Traditionally, MBA applicants already have a few years of work experience under their belts before they submit their b-school applications. But there's another less-traveled road to business school: applying directly from college and then deferring admission for several years in order to gain experience in an internship or job.
This route avoids the stress of applying to graduate school as a full-time employee and affords students accepted at one of the many schools offering this deferred option—both domestically and overseas—the opportunity to take more risks since they already have an MBA acceptance, students say.
"I knew business school was most likely going to be in my future, so I thought if I could get into Harvard Business School right off the bat, it would be a giant weight off my shoulders and allow me more flexibility going forward," says Matthew Hanson, an associate consultant at Bain & Company in Chicago who is part of Harvard's 2+2 Program.
Harvard debuted 2+2 in 2008 to pave the way for college students to secure MBA admission, subsequently work for two years, and then to arrive on campus to fill their guaranteed seat in the MBA program.
"No one comes to the HBS classroom without full-time work experience," says Dee Leopold, Harvard's managing director of MBA admissions and financial aid. "Our students are expected to jump into the shoes of case protagonists and make decisions. Analytical tools and techniques aren't enough; a real world perspective is essential to a meaningful class discussion."
The program is called 2+2, but it's more like x+2, since Harvard is "pretty generous" about letting students who want more work experience defer even further, Hanson says. Although he secured his job at Bain before applying to 2+2, some of his classmates have leveraged their guaranteed MBA placement to travel or pursue entrepreneurial opportunities instead of more traditional roles, such as banking or consulting, Hanson says.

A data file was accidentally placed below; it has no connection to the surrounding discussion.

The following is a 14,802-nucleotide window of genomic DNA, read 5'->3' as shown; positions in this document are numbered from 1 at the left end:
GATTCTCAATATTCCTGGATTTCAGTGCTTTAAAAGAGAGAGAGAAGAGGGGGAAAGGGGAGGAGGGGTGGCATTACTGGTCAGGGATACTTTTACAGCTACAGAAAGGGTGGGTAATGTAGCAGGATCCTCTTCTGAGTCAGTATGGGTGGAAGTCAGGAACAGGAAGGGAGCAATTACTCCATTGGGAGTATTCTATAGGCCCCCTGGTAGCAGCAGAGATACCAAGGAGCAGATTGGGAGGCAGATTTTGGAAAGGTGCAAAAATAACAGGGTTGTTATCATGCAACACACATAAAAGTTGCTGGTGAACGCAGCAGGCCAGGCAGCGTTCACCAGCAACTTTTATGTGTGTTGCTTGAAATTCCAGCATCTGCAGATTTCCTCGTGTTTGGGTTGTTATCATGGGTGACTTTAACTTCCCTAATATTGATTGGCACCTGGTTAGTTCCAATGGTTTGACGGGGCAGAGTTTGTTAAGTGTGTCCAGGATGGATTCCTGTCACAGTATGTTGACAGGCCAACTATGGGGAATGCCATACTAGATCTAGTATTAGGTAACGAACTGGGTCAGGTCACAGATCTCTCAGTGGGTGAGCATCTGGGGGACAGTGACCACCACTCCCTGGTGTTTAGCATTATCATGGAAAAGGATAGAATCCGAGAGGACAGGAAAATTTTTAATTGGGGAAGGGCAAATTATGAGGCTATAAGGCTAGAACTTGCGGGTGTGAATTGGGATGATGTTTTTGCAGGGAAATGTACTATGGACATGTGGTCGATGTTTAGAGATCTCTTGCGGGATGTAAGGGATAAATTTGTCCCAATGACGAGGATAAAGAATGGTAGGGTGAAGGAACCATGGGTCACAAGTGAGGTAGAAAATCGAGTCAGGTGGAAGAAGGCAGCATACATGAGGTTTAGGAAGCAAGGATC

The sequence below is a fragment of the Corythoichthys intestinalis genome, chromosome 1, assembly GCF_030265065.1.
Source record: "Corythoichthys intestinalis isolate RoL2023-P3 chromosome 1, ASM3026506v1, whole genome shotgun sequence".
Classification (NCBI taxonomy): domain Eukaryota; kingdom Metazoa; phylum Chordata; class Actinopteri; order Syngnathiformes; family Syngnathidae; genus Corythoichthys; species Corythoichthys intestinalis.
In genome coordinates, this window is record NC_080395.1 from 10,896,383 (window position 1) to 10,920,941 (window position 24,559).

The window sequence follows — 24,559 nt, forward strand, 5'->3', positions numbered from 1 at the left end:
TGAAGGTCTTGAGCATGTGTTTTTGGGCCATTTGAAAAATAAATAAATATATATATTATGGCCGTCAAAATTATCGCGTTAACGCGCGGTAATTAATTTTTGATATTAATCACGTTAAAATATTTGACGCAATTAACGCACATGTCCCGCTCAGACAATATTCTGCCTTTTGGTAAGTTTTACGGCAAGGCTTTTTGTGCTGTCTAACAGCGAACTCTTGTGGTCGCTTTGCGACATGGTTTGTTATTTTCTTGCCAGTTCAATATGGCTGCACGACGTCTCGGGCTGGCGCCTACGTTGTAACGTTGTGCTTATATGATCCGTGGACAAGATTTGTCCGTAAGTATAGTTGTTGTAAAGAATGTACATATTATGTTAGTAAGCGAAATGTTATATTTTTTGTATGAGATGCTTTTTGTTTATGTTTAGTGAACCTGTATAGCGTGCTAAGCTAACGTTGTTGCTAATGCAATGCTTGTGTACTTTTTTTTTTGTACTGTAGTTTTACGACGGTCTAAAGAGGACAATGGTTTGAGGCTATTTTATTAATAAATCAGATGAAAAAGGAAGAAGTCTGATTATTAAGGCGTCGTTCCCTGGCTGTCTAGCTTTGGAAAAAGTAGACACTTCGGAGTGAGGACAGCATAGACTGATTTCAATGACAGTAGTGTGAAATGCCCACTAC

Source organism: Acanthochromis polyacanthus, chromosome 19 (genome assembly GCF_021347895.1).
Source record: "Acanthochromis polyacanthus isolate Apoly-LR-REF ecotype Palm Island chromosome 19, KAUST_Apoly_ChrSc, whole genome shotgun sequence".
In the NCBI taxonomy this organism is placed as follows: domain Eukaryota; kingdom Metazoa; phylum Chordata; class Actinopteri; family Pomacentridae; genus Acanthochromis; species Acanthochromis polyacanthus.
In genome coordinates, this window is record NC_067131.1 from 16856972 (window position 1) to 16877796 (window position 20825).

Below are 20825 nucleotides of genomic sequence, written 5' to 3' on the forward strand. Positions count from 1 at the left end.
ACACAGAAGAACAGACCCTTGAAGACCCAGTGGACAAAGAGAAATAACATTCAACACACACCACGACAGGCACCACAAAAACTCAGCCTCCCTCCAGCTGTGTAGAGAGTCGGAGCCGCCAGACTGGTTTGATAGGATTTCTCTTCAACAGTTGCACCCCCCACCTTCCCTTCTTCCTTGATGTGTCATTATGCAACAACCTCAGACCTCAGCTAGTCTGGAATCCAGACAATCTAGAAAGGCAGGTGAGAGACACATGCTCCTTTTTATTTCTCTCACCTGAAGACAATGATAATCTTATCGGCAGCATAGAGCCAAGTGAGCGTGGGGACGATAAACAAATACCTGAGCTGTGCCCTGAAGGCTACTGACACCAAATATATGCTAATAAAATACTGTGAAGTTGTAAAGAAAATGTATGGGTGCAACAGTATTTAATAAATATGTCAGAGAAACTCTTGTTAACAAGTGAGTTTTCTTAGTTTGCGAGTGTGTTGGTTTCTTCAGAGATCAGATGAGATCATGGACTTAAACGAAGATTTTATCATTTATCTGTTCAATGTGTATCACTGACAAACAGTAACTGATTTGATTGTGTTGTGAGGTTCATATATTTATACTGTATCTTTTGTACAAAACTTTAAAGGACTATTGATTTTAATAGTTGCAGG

[Read about how some schools forge a direct path from B.A. to MBA.]
Bain is particularly supportive of executive education through its policy of funding business school for employees who pledge to return to work at the company for at least two years after graduation, but other companies may not be so generous for employees of just two years, according to Hanson. "A couple of my classmates have not brought up that they're in the 2+2, just because they feel like it would be detrimental to their progression at the company," he says.
For students who work for themselves, such as Stephanie Kaplan, who applied and was accepted to 2+2 in 2009 as a rising senior at Harvard, the program provides more flexibility without any conflicts with employers.
"Having the flexibility to try out a career path, knowing you have already been admitted to business school, is a fortunate place to be," she says. "It gives you the freedom to take risks, without much risk at all, since the worst thing that happens is that your current venture flops and then you enroll in Harvard Business School."
The venture Kaplan has pursued is a website she cofounded and edits called Her Campus, which offers "a collegiette's guide to life" and has more than 3,000 student contributors, according to the site. Kaplan, whose LinkedIn page states that the site receives more than 850,000 readers per month, won a business plan competition at Harvard for Her Campus prior to applying to 2+2.
[Learn why you're never too old or too young for business school.]